User Account Privilege Classes in Junos

When you create user accounts in Junos, you will want to associate that user with a privilege class. Four standard login privilege classes exist on a Junos OS device, each allowing its own set of authorized functions. You can also create your own unique privilege class.

Privilege Class Description Usage Recommendation
Super-user A super-user can perform any and all operations on the device. Reserve this privilege level for the key people who monitor and maintain all aspects of your devices.
Operator An operator is allowed to work in operational mode to check the status of the device and the routing protocols, clear statistics, and perform reset operations, including restarting routing processes and rebooting the device. This class can look at the device configuration, but can’t modify it. This privilege level is for the network operations team that is responsible for monitoring your devices.
Read-only Someone with read-only privilege can only monitor the status of the device and routing protocols. Give to low-level watchers of the network who must get an engineer or administrator when they see something amiss.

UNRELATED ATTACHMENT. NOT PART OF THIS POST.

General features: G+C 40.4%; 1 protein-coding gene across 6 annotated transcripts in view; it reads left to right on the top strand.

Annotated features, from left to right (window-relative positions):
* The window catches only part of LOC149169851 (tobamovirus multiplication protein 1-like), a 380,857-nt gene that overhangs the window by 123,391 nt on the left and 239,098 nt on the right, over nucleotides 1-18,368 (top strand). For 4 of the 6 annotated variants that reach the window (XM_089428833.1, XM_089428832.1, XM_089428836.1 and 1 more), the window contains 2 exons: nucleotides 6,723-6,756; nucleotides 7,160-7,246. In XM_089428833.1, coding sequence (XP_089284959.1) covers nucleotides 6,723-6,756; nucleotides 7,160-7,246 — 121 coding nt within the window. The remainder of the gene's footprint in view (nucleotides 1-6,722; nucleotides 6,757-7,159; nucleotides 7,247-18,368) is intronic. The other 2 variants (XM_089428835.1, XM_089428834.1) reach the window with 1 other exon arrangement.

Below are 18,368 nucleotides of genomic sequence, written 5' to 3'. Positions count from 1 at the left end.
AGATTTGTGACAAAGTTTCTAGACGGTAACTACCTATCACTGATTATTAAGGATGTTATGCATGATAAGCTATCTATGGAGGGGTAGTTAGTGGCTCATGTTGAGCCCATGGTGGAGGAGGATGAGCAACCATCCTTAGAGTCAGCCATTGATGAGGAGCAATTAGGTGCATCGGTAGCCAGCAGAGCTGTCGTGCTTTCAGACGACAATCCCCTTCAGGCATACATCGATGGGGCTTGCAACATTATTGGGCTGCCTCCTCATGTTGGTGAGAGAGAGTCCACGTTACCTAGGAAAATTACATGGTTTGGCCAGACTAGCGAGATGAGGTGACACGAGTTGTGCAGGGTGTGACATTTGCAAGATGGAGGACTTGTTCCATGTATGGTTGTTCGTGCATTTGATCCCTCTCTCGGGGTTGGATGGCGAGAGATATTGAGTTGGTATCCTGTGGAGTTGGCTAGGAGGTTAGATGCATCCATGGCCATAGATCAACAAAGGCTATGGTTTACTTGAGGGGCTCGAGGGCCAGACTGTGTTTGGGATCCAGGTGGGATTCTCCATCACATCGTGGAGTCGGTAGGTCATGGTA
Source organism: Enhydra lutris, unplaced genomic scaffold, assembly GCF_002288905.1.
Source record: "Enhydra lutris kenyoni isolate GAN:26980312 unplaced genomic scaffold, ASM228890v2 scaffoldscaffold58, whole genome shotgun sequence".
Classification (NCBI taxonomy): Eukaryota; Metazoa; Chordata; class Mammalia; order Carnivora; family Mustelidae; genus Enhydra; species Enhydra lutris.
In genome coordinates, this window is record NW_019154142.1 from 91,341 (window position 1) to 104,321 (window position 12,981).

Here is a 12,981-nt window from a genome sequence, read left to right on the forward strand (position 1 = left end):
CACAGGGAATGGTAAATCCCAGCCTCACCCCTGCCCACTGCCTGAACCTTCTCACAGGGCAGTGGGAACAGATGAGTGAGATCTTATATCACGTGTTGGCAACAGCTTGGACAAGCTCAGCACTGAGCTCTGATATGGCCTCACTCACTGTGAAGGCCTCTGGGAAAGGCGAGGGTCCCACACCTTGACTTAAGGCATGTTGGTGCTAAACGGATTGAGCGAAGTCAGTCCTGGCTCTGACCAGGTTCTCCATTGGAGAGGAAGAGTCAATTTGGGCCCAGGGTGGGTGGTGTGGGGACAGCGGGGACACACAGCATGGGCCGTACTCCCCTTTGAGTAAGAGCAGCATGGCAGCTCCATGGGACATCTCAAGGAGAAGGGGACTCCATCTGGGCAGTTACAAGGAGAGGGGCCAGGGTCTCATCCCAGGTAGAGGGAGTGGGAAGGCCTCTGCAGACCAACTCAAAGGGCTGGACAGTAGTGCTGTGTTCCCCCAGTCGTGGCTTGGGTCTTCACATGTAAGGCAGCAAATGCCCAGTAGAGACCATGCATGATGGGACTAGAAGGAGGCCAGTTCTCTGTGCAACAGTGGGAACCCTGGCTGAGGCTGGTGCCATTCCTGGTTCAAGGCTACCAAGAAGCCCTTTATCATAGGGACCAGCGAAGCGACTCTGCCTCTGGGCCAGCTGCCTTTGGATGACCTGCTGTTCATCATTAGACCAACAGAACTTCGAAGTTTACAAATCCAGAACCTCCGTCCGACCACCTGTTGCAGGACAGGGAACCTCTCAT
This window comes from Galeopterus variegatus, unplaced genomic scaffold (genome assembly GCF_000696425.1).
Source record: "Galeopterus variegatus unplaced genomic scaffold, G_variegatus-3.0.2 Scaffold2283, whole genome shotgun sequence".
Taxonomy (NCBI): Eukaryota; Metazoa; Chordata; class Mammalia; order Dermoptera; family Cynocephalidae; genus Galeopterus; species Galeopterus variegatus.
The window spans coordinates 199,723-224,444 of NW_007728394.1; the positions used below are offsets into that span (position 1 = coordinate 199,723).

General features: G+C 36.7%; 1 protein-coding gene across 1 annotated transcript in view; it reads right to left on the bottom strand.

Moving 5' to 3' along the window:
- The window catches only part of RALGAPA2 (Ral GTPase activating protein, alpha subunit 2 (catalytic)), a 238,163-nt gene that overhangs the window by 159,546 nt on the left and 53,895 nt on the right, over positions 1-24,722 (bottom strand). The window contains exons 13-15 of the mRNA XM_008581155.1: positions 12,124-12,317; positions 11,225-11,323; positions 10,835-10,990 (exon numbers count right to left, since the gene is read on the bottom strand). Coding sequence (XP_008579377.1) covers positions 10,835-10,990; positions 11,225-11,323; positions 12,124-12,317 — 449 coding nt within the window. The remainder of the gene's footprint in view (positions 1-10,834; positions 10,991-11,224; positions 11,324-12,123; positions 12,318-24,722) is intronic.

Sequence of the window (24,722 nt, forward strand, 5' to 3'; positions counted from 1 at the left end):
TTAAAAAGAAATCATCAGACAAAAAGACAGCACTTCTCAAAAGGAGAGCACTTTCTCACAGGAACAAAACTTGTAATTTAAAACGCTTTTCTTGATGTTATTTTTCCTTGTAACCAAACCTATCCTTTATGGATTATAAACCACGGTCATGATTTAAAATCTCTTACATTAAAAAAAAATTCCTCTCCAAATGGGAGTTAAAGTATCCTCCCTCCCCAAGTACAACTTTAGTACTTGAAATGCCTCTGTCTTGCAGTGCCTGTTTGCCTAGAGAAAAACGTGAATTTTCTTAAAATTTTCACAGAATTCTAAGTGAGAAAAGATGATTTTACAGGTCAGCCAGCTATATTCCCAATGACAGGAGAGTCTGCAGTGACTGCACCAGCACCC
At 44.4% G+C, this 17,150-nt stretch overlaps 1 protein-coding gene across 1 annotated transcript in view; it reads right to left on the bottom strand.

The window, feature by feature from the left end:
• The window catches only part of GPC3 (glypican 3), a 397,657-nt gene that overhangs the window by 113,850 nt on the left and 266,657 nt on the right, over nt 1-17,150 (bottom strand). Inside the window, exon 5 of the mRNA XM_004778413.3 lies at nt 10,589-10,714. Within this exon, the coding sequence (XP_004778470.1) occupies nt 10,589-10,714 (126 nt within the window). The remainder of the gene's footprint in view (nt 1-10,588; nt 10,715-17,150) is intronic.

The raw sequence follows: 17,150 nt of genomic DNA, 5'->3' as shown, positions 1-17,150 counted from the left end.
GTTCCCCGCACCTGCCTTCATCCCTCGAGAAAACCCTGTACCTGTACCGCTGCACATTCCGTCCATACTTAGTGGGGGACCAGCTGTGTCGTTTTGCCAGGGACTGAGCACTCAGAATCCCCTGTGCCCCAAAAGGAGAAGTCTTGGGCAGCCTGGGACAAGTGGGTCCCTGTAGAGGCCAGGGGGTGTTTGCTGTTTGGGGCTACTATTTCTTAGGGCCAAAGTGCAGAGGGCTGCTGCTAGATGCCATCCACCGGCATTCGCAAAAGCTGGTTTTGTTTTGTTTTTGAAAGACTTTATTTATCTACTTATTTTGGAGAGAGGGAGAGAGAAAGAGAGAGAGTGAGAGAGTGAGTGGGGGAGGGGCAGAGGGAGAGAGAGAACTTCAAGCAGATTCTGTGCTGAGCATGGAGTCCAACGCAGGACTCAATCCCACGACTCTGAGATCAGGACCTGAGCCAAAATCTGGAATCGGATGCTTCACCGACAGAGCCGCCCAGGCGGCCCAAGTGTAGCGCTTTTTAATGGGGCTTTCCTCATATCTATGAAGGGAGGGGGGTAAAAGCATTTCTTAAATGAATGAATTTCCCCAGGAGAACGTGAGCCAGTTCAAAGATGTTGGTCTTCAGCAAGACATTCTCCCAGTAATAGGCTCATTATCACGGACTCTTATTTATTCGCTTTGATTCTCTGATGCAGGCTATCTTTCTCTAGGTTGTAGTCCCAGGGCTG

Unauthorized unauthorized is a class with no privileges at all on the device. When users in this class log in, the Junos OS software immediately logs them out. It sounds odd, but this class can be useful if these users do have privileges on other devices.

You may be tempted to put every valid user into the super-user class and be done with it, but doing so is usually a big mistake. Super-users can do literally everything, including granting super-user privileges to other users. One well-known trick is to quickly log in as a super-user and create an innocent-looking user ID (“guest-1”) that also just happens to have super-user privileges and log out again. But the damage is done.

Everyone will claim they can’t do their job unless they have super-user privileges. This is nonsense. Save your super-user class for people who really need it.

The pre-defined privilege classes are provided in Junos as a convenience. Junos has gather a collection of permissions together that you can use for common purposes. But you don’t have to do that. You can grant individual permissions by creating your own class.

For example, you can explicitly create a class called configurators who are explicitly granted permission to edit a configuration file but nothing else. Realistic? Maybe not. But it does work.

[edit system login]
user@junos-device# set class configurators permissions configure

This, of course, is the answer to where users can be set up to read no-world-readable trace files (and nothing else, if you like). If you grant trace permission to a user class, you let users in this class view trace files and trace file settings. Many of the predefined user classes include this permission (and many others).

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